An Early Version of the Carolina Covenant?

In looking through the terrific collection of North Carolina newspapers recently added to Chronicling America, I came across a note from Chapel Hill describing what sounds a lot like an early version of the Carolina Covenant.

Launched in 2003, the Carolina Covenant is UNC’s promise to encourage and support all qualified students, regardless of their ability to pay. It is an innovative program that has been the model for many others around the country.

Here’s what I found in the October 6, 1836 issue of the North-Carolina Standard, a Raleigh paper:

Clipping from the North-Carolina Standard, 1836

While the phrase “too indigent to defray College expenses” sounds old-fashioned, the sentiment is very much the same as the current program.

Durham in auction season: Let the carnival begin

“A popularly circulated saying about warehouse people was that ‘they work like hell, drink like hell, and loaf like hell.’ But the long months of loafing came to an end when Durham’s warehouse district woke up and the auction season began.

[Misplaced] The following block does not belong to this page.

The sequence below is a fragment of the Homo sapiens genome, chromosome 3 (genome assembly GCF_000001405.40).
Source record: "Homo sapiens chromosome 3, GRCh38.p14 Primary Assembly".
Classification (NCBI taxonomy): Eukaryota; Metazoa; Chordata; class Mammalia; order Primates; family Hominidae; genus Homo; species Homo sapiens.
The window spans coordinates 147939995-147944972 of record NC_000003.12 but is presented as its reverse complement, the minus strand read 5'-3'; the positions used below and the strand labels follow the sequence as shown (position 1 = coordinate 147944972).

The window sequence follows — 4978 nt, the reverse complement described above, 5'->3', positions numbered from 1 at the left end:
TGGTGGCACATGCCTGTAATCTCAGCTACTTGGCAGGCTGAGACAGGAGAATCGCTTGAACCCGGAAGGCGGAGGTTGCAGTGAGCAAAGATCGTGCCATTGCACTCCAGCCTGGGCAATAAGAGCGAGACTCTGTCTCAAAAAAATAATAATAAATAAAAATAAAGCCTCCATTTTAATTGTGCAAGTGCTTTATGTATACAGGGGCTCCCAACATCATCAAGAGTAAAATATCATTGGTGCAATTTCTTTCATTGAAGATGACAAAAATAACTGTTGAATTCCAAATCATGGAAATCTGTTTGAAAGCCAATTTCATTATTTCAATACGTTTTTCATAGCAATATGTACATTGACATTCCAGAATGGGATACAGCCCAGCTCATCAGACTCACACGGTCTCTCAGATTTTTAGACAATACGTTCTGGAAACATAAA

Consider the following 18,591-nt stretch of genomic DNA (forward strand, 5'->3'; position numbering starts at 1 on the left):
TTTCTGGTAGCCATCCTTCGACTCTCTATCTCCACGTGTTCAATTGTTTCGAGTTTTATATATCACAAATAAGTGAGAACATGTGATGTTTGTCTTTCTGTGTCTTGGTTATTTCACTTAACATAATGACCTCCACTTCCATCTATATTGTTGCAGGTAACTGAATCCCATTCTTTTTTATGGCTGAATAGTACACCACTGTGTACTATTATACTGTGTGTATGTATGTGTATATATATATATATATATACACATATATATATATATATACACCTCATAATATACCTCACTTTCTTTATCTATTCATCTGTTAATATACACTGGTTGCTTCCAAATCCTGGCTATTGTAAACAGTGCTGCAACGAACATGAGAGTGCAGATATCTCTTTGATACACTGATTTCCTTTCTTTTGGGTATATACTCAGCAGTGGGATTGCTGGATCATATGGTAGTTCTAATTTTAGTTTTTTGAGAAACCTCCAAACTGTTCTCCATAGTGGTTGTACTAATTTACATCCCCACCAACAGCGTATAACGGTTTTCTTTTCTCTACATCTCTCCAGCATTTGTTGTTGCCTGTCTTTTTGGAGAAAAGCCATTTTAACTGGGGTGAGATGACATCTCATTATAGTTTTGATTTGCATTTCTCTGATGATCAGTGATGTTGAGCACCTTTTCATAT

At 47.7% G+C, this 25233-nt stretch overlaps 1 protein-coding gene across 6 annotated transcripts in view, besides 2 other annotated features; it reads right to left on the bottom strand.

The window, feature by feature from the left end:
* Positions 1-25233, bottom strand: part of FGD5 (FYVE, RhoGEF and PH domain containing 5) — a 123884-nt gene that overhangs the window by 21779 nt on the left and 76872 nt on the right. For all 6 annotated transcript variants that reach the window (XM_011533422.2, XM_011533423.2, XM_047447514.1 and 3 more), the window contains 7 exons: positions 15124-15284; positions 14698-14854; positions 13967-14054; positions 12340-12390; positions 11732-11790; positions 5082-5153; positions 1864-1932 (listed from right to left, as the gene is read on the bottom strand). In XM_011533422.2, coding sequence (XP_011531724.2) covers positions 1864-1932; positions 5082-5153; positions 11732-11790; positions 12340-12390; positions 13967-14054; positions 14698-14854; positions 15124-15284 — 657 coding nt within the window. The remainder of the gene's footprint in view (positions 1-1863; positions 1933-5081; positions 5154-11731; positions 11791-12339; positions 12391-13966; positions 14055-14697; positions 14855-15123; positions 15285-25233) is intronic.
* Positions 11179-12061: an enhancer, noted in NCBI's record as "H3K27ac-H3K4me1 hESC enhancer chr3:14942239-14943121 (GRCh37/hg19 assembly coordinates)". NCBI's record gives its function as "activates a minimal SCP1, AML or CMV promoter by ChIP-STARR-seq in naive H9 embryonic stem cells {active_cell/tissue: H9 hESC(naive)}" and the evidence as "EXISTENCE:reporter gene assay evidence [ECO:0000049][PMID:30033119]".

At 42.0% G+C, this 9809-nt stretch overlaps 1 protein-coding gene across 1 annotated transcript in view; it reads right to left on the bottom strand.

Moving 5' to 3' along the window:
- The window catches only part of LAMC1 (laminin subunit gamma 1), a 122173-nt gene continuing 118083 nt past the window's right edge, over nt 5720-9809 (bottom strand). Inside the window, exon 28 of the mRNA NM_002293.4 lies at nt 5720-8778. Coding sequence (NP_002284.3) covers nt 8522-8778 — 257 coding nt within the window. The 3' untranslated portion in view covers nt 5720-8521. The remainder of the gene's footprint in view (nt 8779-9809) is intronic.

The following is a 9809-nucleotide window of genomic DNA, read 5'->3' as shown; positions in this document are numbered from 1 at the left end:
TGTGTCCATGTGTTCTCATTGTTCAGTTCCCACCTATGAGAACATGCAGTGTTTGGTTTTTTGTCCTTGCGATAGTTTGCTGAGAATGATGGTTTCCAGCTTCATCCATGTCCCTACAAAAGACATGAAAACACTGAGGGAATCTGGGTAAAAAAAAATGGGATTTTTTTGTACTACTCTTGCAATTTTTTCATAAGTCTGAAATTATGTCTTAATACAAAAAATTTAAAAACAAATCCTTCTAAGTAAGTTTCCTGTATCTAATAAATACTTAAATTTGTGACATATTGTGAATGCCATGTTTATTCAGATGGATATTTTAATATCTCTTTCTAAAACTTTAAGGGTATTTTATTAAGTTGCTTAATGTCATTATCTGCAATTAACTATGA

” ‘During these busy days,’ [Leonard] Rapport observed [circa 1940], ‘shooting galleries, medicine shows, sidewalk preachers, string bands, 10¢ photographers, beggars, and flimflammers have established themselves along Rigsbee Avenue or on its cross streets.’

“Rapport vividly described the intensity of the warehouse district at night: ‘All during the night — warm for November — the streets are alive with men. The cafes are filled. Shooting galleries and fruit stands stay open until one and two or later. There is a movement of men walking, riding; and all-night stirring; slow talk, laughter, lights, shouts of drunks, music of guitars, radios, shouting of doormen, the rumble of a heavy truck on the wooden drive.’ ”

— From “Reasons to Talk About Tobacco” by Pete Daniel in the Journal of American History (December 2009)

Leonard Rapport, a Durham native and UNC graduate (’35), joined the Federal Writers’ Project to collect the life stories of tobacco warehouse workers. As this passage suggests, his eye for the scene was remarkable.

Rapport left his papers to the Southern Historical Collection, where they are being processed.